Pam Lyn King knows first hand what life is like for a special-needs family. Her younger sister, Kristol, was born with Down syndrome and autism. When Kristol died three years ago at age 20, King felt a profound void that she wasn’t sure how to fill.
Landing a new job as an administrative specialist in the communications department of Kaiser Permanente in 2014 opened her heart in ways she didn’t think was possible. Kaiser’s Rose Parade float that year celebrated the Special Olympics and King was in charge of locating athletes to ride on the float. She worked with the families to organize their trip to Pasadena, stayed with them for four days prior to the parade and rode on the float with them.
When the Rose Parade and all the planning came to an end, she knew she wanted to do more. She called the Santa Clarita Valley/Tri-Valley Special Olympics and asked how she could help. Two weeks later she was a volunteer coach for a track team in Glendale. She now coaches three teams and is on the executive leadership council.
You coach track, soccer and basketball. What made you want to devote so much time to volunteering with the Special Olympics?
These athletes bring so much joy to my life. They are the most selfless, loving and hard working group of athletes you’ll ever meet. During the Special Olympics World Games last summer, I ran in a half-marathon with the athletes and I was having a really hard time keeping up and I was in a lot of pain. I didn’t think I could do it. But then I thought about my sister and I saw how hard my team was pushing themselves, and I kept going. They kept me going. These athletes are an incredible inspiration.
How has the Special Olympics become a part of your family?
Many times, special-needs families feel very alone and secluded. We have a very close family and we have our church community that keeps us strong. Community connections are so important. My parents now come to every one of my team’s events – track meets, soccer games – to cheer the athletes on. They have gotten to know the athletes and it has become a great community for them as well. It’s nice to know that you’re not alone, that there are other families out there just like you. It keeps you positive and not stuck in the “poor me” syndrome.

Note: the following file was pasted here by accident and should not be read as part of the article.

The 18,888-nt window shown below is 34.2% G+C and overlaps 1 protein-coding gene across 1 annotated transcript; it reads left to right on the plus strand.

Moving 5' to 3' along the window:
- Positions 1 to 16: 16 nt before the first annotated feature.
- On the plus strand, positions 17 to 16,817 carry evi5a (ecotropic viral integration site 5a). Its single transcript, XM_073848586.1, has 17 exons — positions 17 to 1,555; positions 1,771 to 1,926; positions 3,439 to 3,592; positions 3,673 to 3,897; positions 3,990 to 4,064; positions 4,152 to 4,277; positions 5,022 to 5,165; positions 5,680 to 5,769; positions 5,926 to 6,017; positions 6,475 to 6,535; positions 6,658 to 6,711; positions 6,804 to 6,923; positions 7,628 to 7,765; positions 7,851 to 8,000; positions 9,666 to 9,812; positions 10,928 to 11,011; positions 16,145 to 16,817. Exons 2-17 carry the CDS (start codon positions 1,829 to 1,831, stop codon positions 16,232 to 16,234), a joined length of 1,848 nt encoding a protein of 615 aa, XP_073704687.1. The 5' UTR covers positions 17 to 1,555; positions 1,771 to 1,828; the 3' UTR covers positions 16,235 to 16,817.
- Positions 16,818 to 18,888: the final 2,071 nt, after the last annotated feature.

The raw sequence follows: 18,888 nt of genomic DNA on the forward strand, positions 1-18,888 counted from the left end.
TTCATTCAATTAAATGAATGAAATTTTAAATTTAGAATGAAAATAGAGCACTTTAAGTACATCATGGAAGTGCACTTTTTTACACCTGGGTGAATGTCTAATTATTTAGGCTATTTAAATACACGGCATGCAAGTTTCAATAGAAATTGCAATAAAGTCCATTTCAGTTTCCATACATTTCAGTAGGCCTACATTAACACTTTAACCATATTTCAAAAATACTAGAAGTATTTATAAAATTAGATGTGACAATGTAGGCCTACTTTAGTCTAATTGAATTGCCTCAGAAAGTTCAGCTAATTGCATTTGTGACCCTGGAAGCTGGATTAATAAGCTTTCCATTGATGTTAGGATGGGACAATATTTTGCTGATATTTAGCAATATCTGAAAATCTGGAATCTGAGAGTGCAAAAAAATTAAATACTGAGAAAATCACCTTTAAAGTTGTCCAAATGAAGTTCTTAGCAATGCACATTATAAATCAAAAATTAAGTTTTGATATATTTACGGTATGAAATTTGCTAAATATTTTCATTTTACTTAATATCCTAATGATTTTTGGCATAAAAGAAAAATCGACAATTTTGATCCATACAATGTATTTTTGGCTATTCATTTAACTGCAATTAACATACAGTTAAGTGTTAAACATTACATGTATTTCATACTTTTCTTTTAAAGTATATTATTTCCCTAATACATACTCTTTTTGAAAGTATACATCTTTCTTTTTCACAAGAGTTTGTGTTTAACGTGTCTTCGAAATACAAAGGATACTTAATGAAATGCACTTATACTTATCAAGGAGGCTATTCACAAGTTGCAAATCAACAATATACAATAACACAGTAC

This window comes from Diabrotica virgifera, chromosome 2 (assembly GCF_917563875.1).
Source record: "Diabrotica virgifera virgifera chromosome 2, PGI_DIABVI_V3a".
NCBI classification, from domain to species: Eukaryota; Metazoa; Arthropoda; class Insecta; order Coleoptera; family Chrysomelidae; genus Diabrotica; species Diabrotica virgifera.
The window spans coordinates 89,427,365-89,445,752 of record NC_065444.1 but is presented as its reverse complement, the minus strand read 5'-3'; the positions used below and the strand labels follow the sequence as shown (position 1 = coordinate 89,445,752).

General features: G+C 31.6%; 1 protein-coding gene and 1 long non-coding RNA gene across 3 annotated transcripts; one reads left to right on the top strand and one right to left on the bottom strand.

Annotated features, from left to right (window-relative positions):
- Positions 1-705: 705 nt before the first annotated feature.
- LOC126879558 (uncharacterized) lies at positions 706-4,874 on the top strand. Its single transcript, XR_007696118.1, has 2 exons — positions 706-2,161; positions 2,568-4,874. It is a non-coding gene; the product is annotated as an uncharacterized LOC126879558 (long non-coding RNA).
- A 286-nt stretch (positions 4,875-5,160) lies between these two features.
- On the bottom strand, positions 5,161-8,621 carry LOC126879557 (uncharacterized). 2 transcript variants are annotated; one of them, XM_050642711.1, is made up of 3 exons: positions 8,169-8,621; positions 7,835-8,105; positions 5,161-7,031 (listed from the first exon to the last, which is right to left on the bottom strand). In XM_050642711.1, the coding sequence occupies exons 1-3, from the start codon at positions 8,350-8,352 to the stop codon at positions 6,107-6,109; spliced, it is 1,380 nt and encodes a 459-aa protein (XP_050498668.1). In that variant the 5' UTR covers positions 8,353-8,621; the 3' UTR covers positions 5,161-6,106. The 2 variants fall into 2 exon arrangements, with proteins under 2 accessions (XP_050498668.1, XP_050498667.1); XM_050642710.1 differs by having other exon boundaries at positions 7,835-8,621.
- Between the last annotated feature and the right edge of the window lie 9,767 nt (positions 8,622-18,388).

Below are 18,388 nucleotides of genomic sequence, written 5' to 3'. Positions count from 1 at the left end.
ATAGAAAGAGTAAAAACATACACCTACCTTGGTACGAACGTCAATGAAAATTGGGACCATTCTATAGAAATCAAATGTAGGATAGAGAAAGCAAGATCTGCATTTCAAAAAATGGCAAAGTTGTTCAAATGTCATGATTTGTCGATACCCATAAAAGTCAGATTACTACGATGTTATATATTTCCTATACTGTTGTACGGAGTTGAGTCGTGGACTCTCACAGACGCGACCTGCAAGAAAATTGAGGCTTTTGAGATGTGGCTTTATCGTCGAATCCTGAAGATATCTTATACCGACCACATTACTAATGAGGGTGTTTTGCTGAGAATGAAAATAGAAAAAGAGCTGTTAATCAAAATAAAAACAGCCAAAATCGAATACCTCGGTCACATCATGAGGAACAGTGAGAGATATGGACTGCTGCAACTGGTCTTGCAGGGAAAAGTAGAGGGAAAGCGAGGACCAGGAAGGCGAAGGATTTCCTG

Do you have to be an athlete to be a volunteer coach?
Absolutely not. I didn’t play sports growing up. I was into music and theater. You learn as you go. At first, it can feel overwhelming because you have never done anything like this before. But you’ll figure it out. You will gain so much from this. I have learned to be gracious, patient and accepting.
What qualifications do you need to be a Special Olympics volunteer?
An open heart. You need to be accepting and willing to make a difference. What these athletes need are love and compassion. Sometimes, we’re afraid when we see someone with special needs. We don’t know what to say or do. But, all you have to do is show your love. Some of these athletes don’t have anyone cheering them on. All you have to do is show up and be their source of encouragement.
For information on volunteering with the Santa Clarita/Tri Valley Special Olympics, visit www.sosc.org/volunteer.